You shouldn’t be in a hurry to finish Mirror of Fate though. This is a beautiful game that beckons for each nook and cranny to be explored. You’ll uncover power-ups and lore if you do, which feed into your overall experience and strength of your character. While you certainly can play Mirror of Fate in A to B fashion, it’s clearly not how this game was intended to be played. With many loops within each characters world, and the ease of marking down locations on the map to back-track for power-ups, Mercury Steam banks on you going back in for the things you may have missed along the way.
It’s not a hard sell. Mirror of Fate is one of the best looking and best sounding games to date on the 3DS. Mercury Steam’s use of the 3D effect helps the presentation along considerably. We’ve seen it in other games of the 2D variety, but the subtle use of 3D in this type of game gives the graphics a nice consistent depth and richness. Some visual trickery is also used throughout to add to the illusion. Enemies running across the foreground of the screen, the 3D effects of the finishing moves in the combat, and other minutiae that you’ll stop noticing about halfway through. And that’s how it should be, right? Mirror of Fate encapsulates the Castlevania vibe pretty well. It’s got a variety of enemy types, its got its fair share of themed boss battles, and multiple acts where each character presses through another piece of this beautiful puzzle. The story is moved forward with cell-shaded cutscenes largely, these animated sequences are a stark contrast to in-game looks during actual gameplay, but are equally well done. There’s a nice variety to the sights of Mirror of Fate, and it’s all made even better by the fantastic music and sound effects of the game. Do yourself a favor with Mirror of Fate and put a pair of headphones on when firing up this game. Doing so will make for one of the most immersing games to date on the 3DS.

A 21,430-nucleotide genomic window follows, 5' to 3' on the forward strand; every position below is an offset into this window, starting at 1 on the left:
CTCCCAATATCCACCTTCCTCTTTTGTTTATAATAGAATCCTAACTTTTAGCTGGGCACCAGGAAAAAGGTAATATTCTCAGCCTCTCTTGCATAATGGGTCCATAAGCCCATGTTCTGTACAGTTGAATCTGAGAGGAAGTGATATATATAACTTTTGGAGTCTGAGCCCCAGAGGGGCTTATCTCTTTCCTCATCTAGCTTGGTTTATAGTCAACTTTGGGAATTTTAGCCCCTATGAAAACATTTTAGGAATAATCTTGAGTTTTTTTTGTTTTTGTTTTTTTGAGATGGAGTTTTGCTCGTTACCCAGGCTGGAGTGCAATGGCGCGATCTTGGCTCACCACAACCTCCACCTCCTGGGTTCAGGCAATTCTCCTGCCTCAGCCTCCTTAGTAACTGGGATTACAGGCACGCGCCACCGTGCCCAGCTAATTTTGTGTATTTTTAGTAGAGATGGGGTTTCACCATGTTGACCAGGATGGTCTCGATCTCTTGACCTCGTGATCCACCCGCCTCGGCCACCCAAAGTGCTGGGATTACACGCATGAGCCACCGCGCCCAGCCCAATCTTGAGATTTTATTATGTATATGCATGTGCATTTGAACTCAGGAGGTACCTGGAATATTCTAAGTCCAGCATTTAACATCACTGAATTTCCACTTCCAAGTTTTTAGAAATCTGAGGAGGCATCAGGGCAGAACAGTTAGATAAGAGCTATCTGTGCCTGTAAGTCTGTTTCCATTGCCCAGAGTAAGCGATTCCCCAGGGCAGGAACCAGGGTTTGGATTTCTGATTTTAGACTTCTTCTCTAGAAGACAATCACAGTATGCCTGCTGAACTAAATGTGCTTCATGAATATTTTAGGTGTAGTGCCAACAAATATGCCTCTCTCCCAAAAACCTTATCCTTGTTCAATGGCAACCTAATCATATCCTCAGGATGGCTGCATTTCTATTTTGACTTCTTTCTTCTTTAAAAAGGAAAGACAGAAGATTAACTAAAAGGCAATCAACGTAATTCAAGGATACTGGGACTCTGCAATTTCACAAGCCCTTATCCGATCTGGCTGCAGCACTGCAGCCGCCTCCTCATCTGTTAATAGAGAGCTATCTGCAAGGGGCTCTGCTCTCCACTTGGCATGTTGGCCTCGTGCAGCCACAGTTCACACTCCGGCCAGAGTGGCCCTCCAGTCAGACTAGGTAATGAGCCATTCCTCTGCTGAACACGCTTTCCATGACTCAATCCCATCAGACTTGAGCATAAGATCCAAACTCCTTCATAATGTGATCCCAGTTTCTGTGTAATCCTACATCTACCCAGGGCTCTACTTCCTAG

If the goal of the Nintendo 3DS was to get people more immersed in their handheld experiences, Castlevania: Lords of Shadow-Mirror of Fate exemplifies this completely. Even with the small screen, the attention to detail in the presentation of Mirror of Fate goes along way in bettering the experience. It makes this one adventure game that stands tall next to its console competitors, where many handheld titles fall flat. For Castlevania fans, you can’t go in thinking your getting Lords of Shadow on 3DS, because you’re not. Mirror of Fate goes back even deeper into the Castlevania catalog, and harnesses strengths from a bygone era, while looking about as good as a game can look on a four inch screen.